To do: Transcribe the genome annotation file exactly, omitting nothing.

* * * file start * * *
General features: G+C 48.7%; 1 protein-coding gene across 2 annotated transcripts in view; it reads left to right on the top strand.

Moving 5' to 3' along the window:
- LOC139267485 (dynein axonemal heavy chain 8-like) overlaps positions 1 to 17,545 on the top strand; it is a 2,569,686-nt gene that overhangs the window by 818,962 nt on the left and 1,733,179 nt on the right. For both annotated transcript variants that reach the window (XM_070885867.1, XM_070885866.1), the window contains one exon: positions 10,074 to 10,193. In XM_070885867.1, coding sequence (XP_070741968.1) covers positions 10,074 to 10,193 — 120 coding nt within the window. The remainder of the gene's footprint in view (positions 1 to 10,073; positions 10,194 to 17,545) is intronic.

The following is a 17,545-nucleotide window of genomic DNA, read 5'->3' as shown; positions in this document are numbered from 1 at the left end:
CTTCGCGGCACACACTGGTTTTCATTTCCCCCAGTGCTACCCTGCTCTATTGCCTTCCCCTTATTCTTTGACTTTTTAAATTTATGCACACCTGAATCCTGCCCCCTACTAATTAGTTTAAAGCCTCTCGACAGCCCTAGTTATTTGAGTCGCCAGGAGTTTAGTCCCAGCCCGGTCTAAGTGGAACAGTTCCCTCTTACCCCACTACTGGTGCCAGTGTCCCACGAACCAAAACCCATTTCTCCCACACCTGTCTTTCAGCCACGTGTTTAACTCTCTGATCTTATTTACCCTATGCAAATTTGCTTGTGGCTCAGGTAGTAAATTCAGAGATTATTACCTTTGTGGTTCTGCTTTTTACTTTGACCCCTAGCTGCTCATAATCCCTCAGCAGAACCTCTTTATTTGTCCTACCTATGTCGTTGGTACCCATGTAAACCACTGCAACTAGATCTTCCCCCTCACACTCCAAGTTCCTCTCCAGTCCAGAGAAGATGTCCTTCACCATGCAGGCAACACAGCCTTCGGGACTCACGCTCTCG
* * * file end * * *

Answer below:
General features: G+C 48.7%; 1 protein-coding gene across 2 annotated transcripts in view; it reads left to right on the top strand.

Moving 5' to 3' along the window:
- LOC139267485 (dynein axonemal heavy chain 8-like) overlaps positions 1 to 17,545 on the top strand; it is a 2,569,686-nt gene that overhangs the window by 818,962 nt on the left and 1,733,179 nt on the right. For both annotated transcript variants that reach the window (XM_070885867.1, XM_070885866.1), the window contains one exon: positions 10,074 to 10,193. In XM_070885867.1, coding sequence (XP_070741968.1) covers positions 10,074 to 10,193 — 120 coding nt within the window. The remainder of the gene's footprint in view (positions 1 to 10,073; positions 10,194 to 17,545) is intronic.

The following is a 17,545-nucleotide window of genomic DNA, read 5'->3' as shown; positions in this document are numbered from 1 at the left end:
CTTCGCGGCACACACTGGTTTTCATTTCCCCCAGTGCTACCCTGCTCTATTGCCTTCCCCTTATTCTTTGACTTTTTAAATTTATGCACACCTGAATCCTGCCCCCTACTAATTAGTTTAAAGCCTCTCGACAGCCCTAGTTATTTGAGTCGCCAGGAGTTTAGTCCCAGCCCGGTCTAAGTGGAACAGTTCCCTCTTACCCCACTACTGGTGCCAGTGTCCCACGAACCAAAACCCATTTCTCCCACACCTGTCTTTCAGCCACGTGTTTAACTCTCTGATCTTATTTACCCTATGCAAATTTGCTTGTGGCTCAGGTAGTAAATTCAGAGATTATTACCTTTGTGGTTCTGCTTTTTACTTTGACCCCTAGCTGCTCATAATCCCTCAGCAGAACCTCTTTATTTGTCCTACCTATGTCGTTGGTACCCATGTAAACCACTGCAACTAGATCTTCCCCCTCACACTCCAAGTTCCTCTCCAGTCCAGAGAAGATGTCCTTCACCATGCAGGCAACACAGCCTTCGGGACTCACGCTCTCG